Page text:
• The production was closed by order of the authorities. The author included the following statement with the libretto: "Je déclare donc que je ne songerai à remettre cette pièce au théâtre, que quand je saurai combien de censures un autour doit subir, combien de fois il doit faire des corrections par ordre, combien de personnes ont le droit de lui en prescrire, et quel'âge doit avoir une comédie pour être assimilée à l'ancien répertoire qu'on ne corrige plus". ("I therefore declare that I will not think of staging this piece again until I know how many drafts an author must submit to the censor, how many times he must make corrections to order, how many persons have the right to require them of him, and how old a comedy must be to be adopted into the existing repertoire which is no longer corrected".)[9]
  27. Plutarque, a 1-act comic opera with a libretto by François-Pierre-Auguste Léger and René de Chazet, was first performed by the Opéra-Comique in the Salle Feydeau on 20 January 1802.
  28. Le séducteur amoureux, a 3-act comédie with a libretto by C. de Longchamp, was first performed at the Théâtre-Français on 25 January 1803 and published in 1803.
  29. Henriette et Verseuil, a 1-act comédie mêlée de chant with a libretto by P. Guillet and Eugéne Hus, was first performed by the Opéra-Comique in the Salle Feydeau on 30 July 1803. It was performed a total of 5 times. The libretto was published, and the score has not been found. Eugéne Hus is only mentioned in the libretto for providing the words for three of the songs.
  30. L'incertitude maternelle, ou Le choix impossible, a 1-act comic opera with music by Solié and André Grétry and a libretto by Jean-Claude Dejaure, was first performed by the Opéra-Comique in the Salle Feydeau on 6 August 1803 with further performances up to 1810. The libretto and vocal score were published. The libretto was adapted from a play of the same name by Dejaure's father which was given by the Comédiens Italiens on 5 June 1790. The text of the play was published in 1790, and there is a prompter's manuscript as well.
  31. L'oncle etle neveu, a 1-act comic opera with a libretto by A.-J. Grétry, was first performed at the Théâtre des Variétés-Montansier on 26 November 1803.
  32. L'époux généroux, ou Le pouvoir des procédés, a 1-act comédie which was a lyric adaption of a play by Jean-Claude Dejaure, which was first performed by the Comédiens Italiens on 15 February 1790. There is an indication on the manuscript of the libretto: "Remise en opéra-comique par Grétry neveu". The opera was first performed by the Opéra-Comique in the Salle Feydeau on 7 February 1804. Additional performances were given into 1805. The libretto and vocal score were published.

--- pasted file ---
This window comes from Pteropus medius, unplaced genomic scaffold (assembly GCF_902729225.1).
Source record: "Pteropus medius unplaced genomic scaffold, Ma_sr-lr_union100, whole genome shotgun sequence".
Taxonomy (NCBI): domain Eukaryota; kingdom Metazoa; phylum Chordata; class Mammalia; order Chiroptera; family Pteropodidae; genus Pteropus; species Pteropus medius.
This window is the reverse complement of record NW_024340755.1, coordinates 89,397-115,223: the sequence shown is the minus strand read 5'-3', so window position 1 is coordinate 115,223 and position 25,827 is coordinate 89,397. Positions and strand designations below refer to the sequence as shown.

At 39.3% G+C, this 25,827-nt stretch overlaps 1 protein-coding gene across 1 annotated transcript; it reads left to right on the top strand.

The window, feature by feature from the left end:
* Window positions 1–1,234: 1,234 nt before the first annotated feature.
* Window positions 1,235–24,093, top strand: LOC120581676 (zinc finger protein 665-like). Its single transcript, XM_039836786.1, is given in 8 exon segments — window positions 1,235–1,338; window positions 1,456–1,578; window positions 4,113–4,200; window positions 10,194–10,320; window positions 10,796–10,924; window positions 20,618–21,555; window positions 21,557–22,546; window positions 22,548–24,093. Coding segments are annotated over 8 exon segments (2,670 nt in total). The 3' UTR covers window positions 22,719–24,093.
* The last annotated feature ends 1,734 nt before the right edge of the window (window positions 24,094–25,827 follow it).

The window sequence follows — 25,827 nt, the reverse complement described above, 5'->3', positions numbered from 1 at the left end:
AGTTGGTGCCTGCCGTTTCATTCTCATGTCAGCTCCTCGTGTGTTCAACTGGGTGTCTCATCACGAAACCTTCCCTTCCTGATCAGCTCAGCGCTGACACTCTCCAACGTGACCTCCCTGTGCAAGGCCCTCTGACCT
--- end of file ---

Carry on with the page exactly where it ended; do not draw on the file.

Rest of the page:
33. Louise, ou La malade par amour, a 1-act comic opera with a libretto by François-Benoît Hoffman, was first performed by the Opéra-Comique in the Salle Feydeau on 16 April 1804 and was given a total of 7 times. The libretto has not been found, but the vocal score was published.
  34. Les deux oncles is a 1-act comédie with a libretto by André-Joseph Grétry, which was a lyric adaptation of a comedy by Nicholas-Julien Forgeot that was first performed by the Comédiens Italiens on 29 September 1780. The opera, which was first performed by the Opéra-Comique in the Salle Favart on 3 January 1805, was given a total of 10 times. The libretto exists in manuscript form, and the score has not been found.
  35. Chacun son tour, a 1-act opera with a libretto by Justin Gensoul, was first performed by the Opéra-Comique in the Salle Feydeau on 26 October 1805. It was performed into 1806. The libretto was published (no date), and the score has not been found. It was described in Décade philosophique as: "A bad copy of Rivaux d'eux-mêmes, a pretty little piece by Pigault-Lebrun".
  36. L'opéra au village, a 1-act divertissement with a libretto by Charles Augustin de Bassompierre Sewrin, was first performed by the Opéra-Comique in the Salle Feydeau on 30 July 1807 and published (no date).
  37. L'amante sans le savoir, a 1-act comédie mêlée d'ariettes with a libretto by Auguste Creuzé de Lesser, was first performed by the Opéra-Comique in the Salle Feydeau on 10 August 1807. The title is taken from the register; on the manuscript of the libretto it is given as La leçon de père. It was performed a total of 5 times. The libretto was printed; the full score has not been found.
  38. Anna, ou Les deux chaumières, a 1-act comédie mêlée d'ariettes with a libretto by Charles Augustin de Bassompierre Sewrin, was first performed by the Opéra-Comique in the Salle Feydeau on 20 February 1808. It was performed a total of 9 times. The vocal score and libretto were published (no date).